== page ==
The drug believed to have been taken by a group of soldiers has now been reclassified in anti-drug laws -- a move that will attract stiffer penalties for lawbreakers.
Designer drug "N-bomb" is presently covered by psychoactive substance legislation but that will soon change, Associate Health Minister Peter Dunne announced today.
Last month eight men, including a number of soldiers, were placed into police custody and admitted to hospital after suffering effects from an unknown substance they'd taken in Palmerston North.
NZME News Service understands the men took the illegal synthetic drug N-bomb. The drug has been linked to deaths worldwide and left a Christchurch man in a critical condition last month.
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Mr Dunne acknowledged the risk today, saying three types of the drug posed a health risk and would soon be covered by the Misuse of Drugs Act.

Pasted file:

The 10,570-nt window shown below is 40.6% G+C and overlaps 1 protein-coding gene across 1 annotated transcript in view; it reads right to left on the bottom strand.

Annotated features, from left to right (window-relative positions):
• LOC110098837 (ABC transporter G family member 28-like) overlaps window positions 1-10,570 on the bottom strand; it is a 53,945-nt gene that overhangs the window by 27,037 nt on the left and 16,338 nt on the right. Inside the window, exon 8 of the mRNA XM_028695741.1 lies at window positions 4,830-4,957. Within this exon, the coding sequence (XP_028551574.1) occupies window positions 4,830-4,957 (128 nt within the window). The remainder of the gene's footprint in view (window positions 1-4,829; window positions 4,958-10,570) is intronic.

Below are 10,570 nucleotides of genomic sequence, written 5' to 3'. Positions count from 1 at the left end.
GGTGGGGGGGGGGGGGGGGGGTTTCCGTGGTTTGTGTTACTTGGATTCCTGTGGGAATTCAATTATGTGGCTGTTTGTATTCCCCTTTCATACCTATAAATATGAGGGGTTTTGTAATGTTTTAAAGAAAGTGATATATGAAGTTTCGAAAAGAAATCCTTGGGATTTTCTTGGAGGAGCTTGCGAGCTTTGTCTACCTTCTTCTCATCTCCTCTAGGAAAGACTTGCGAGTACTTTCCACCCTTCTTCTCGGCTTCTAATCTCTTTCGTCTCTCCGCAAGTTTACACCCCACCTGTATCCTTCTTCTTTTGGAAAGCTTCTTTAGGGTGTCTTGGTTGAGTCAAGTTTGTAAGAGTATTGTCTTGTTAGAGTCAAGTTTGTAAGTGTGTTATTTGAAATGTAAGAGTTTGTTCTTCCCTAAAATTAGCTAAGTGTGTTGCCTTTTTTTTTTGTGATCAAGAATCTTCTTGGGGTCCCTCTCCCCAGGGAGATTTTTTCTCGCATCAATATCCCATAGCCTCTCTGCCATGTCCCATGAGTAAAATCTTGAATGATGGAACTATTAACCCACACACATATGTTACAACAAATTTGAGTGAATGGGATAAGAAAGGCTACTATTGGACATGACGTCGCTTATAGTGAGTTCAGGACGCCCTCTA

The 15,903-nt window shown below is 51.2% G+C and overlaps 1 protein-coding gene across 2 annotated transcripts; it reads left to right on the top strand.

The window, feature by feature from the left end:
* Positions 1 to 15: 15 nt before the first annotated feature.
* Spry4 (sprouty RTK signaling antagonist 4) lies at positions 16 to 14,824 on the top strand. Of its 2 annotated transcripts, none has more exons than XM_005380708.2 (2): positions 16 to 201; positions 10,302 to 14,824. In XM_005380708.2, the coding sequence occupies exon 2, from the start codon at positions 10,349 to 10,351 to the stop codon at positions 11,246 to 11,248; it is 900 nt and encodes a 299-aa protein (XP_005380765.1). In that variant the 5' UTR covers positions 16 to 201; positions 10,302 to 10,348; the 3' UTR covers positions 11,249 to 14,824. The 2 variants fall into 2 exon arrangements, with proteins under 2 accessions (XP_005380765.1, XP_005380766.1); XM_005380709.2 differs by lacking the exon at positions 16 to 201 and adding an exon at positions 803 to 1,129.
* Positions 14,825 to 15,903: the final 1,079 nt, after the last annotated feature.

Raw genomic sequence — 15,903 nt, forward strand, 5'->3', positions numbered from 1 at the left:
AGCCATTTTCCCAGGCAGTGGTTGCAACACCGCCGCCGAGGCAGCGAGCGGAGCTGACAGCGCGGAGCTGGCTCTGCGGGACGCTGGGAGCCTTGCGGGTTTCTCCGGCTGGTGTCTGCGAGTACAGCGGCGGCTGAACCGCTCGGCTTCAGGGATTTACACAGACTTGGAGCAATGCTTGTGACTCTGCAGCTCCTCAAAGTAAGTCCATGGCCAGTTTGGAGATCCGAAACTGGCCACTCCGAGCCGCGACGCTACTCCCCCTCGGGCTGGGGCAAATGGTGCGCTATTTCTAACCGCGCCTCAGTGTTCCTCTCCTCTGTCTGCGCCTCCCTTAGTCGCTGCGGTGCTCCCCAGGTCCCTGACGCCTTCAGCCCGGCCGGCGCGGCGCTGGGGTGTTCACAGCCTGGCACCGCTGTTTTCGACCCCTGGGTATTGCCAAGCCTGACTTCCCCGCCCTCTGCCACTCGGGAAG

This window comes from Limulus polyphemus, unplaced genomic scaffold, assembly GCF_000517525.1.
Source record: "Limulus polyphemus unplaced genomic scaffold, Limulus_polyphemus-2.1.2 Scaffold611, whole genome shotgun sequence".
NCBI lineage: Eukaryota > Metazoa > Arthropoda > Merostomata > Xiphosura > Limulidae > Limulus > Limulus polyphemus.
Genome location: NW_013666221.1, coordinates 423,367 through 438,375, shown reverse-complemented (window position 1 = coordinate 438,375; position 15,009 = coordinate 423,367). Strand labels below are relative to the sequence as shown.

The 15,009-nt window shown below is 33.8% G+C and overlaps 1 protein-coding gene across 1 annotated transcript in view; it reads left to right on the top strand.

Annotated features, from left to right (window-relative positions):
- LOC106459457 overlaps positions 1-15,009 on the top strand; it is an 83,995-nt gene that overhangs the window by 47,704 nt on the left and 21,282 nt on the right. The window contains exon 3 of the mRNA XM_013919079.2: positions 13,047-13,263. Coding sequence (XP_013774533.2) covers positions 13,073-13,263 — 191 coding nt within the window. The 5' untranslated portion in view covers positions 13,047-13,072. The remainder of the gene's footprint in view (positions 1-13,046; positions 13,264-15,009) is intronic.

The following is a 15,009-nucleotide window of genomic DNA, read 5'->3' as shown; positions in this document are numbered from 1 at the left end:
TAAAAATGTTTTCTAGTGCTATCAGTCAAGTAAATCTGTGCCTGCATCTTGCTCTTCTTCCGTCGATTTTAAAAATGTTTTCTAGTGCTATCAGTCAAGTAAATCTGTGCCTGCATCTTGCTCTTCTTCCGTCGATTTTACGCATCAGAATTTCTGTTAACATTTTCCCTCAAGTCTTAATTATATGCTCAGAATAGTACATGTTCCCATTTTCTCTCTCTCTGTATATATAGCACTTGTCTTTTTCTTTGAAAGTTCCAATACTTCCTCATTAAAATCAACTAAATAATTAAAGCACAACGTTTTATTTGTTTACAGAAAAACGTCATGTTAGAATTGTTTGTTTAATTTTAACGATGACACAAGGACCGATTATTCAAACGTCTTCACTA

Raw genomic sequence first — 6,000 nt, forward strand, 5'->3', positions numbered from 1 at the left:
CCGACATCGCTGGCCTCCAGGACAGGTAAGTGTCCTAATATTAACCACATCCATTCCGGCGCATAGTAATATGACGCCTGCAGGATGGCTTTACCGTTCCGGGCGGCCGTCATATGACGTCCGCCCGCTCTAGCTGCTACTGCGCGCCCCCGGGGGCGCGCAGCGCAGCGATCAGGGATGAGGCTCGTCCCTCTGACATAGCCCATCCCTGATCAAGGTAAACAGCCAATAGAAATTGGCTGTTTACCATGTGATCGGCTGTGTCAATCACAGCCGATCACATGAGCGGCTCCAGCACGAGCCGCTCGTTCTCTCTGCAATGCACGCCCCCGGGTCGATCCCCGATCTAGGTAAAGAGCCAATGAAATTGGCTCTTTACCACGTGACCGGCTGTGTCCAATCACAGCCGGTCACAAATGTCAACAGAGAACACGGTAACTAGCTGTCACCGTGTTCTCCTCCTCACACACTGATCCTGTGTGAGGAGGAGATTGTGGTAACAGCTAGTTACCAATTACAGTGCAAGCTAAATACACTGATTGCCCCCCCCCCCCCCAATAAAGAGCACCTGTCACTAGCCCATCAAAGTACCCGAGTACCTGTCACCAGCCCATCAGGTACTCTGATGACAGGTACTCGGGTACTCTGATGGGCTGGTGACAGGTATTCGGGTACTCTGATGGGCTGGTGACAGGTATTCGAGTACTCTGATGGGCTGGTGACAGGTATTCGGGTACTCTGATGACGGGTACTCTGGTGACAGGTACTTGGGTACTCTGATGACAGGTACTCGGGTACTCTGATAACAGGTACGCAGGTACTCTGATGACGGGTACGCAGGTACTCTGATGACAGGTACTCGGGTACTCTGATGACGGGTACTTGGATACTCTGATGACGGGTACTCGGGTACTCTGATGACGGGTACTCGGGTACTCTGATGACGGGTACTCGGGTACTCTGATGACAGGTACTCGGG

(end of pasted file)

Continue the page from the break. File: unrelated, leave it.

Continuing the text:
He said last month, 14 people were hospitalised in New Zealand suffering the after effects of taking the LSD-like substances.
Under the changes, people caught possessing the three types of N-bomb can be jailed for three months or fined $500. Those caught dealing can be sent to prison for 14 years.
"Earlier this year the World Health Organisation considered reviews of these three substances, and found they were an especially serious risk to public health and society, were of no recognised therapeutic use, and were being manufactured clandestinely," he said.
"The [N-bomb] family has been illegal under the Psychoactive Substances Act since July 2013 and there have been prosecutions successfully bought under that legislation, but I am pleased that now the stiffer penalties of the Misuse of Drugs Act will apply."
Other similar drugs would be caught under legislation as Class C drugs, while anti-psychoactive substance laws were also still in force.
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